Volume 876, Issue 1 p. 102-118

Sex Hormones and Glucocorticoids: Interactions with the Immune System

J. A. P. DA SILVA

Corresponding Author

J. A. P. DA SILVA

Serviço de Medicina III e Reumatologia, Hospitais da Universidade de Coimbra, 3049 Coimbra Codex, Portugal

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First published: 06 February 2006
Citations: 199

Abstract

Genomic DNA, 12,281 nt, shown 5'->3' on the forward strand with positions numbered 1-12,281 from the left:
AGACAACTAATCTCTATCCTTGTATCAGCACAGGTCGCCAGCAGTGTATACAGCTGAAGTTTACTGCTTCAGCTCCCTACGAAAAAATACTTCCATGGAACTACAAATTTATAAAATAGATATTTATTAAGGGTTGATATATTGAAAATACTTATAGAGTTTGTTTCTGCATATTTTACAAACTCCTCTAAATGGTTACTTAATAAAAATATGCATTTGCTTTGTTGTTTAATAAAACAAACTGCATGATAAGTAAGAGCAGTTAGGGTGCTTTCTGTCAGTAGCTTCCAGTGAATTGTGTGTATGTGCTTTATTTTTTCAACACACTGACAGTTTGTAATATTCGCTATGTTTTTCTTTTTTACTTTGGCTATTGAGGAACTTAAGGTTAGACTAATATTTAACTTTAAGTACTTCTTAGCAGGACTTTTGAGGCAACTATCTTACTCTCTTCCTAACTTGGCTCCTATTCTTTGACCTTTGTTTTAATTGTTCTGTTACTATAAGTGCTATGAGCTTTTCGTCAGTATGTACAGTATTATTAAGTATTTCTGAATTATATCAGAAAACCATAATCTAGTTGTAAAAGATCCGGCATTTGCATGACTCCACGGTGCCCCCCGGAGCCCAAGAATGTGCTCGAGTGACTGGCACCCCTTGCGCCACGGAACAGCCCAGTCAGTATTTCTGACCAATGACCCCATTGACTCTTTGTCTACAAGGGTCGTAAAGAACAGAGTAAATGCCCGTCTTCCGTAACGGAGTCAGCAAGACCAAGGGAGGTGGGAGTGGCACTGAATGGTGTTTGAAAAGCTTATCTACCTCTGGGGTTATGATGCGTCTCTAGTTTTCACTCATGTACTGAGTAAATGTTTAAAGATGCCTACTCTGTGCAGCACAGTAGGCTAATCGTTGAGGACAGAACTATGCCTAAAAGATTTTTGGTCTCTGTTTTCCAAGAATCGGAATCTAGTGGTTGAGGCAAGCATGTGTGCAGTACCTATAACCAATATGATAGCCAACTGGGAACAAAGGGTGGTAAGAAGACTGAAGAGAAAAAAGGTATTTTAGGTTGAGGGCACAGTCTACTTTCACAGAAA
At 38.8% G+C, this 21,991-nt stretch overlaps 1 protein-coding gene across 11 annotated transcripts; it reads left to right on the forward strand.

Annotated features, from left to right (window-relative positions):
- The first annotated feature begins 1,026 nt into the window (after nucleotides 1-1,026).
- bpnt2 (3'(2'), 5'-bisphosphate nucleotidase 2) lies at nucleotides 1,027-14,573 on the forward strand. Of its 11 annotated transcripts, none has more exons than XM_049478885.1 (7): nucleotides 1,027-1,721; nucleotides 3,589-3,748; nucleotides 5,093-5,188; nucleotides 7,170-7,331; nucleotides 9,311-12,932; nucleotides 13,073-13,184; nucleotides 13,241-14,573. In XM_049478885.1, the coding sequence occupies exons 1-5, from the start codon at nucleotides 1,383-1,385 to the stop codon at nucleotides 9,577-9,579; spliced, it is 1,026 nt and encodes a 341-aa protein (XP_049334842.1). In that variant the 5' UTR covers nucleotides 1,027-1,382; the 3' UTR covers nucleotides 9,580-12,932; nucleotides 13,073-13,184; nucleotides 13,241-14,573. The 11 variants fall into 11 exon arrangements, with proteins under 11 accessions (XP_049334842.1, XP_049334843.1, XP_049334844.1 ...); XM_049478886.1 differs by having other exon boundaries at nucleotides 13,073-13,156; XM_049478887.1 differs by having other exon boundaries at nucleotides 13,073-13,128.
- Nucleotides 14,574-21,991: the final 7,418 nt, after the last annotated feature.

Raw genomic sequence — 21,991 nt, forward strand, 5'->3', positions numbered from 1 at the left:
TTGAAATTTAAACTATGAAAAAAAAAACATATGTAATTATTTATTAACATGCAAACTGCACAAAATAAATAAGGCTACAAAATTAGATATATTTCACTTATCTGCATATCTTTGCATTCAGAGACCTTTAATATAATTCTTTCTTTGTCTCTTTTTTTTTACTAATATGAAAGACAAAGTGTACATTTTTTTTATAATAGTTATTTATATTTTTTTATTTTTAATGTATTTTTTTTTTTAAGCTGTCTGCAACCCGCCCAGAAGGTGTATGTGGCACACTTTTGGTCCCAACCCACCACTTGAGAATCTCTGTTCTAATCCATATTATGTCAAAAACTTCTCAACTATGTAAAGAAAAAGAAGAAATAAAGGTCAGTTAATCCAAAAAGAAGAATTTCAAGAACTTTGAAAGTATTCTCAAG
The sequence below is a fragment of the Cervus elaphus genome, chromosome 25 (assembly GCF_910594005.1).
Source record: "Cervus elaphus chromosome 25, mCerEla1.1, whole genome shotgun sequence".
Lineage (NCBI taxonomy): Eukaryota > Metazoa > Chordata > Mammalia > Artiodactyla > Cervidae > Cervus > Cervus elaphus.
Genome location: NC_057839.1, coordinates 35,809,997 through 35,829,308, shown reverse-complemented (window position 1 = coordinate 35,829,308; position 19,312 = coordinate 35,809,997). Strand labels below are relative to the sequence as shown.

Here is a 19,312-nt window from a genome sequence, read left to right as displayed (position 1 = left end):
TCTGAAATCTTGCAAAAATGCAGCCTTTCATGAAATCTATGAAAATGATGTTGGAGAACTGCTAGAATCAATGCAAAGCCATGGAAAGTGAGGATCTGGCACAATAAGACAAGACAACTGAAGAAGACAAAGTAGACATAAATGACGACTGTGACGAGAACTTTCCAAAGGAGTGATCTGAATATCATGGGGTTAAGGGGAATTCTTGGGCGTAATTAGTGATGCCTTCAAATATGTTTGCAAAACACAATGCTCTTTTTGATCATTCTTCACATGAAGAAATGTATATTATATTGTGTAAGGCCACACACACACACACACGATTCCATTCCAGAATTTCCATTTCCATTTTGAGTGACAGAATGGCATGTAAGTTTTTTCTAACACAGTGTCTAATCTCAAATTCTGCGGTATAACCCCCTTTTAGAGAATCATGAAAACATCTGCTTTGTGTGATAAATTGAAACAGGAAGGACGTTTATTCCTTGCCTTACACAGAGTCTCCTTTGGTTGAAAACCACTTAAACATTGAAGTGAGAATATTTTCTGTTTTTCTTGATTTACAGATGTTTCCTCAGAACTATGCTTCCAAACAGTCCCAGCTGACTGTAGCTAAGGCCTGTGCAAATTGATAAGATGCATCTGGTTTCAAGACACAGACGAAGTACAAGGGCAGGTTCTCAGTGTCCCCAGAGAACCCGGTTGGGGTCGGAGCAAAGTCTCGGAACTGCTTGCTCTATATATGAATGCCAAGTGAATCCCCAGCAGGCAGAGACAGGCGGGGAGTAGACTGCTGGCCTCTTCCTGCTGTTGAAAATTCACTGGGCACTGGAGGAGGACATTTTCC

Gender and sex hormones exert powerful effects in the susceptibility and progression of numerous human and experimental autoimmune diseases. This has been attributed to direct immunological effects of sex hormones that impact a clear gender dimorphism on the immune system. Globally, estrogens depress T cell-dependent immune function and diseases, but enhance antibody production and aggravate B cell-dependent diseases. Androgens suppress both T-cell and B-cell immune responses and virtually always result in the suppression of disease expression. Defects in the hypothalamic-pituitary-adrenal (HPA) axis have been proposed to play an important role in the pathogenesis of autoimmune diseases. Glucocorticoid response to stress, including immune challenge, is strongly inhibited by androgens and enhanced by estrogens. Complex three-way interactions between these systems appear to be involved in gender dimorphism of the immune system. This paper reviews the mechanisms involved in interactions between sex steroids and the HPA axis, addresses the possibility of similar interactions on immunocompetent cells, and explores an integrated perspective of the impact of these interplays on the immune system.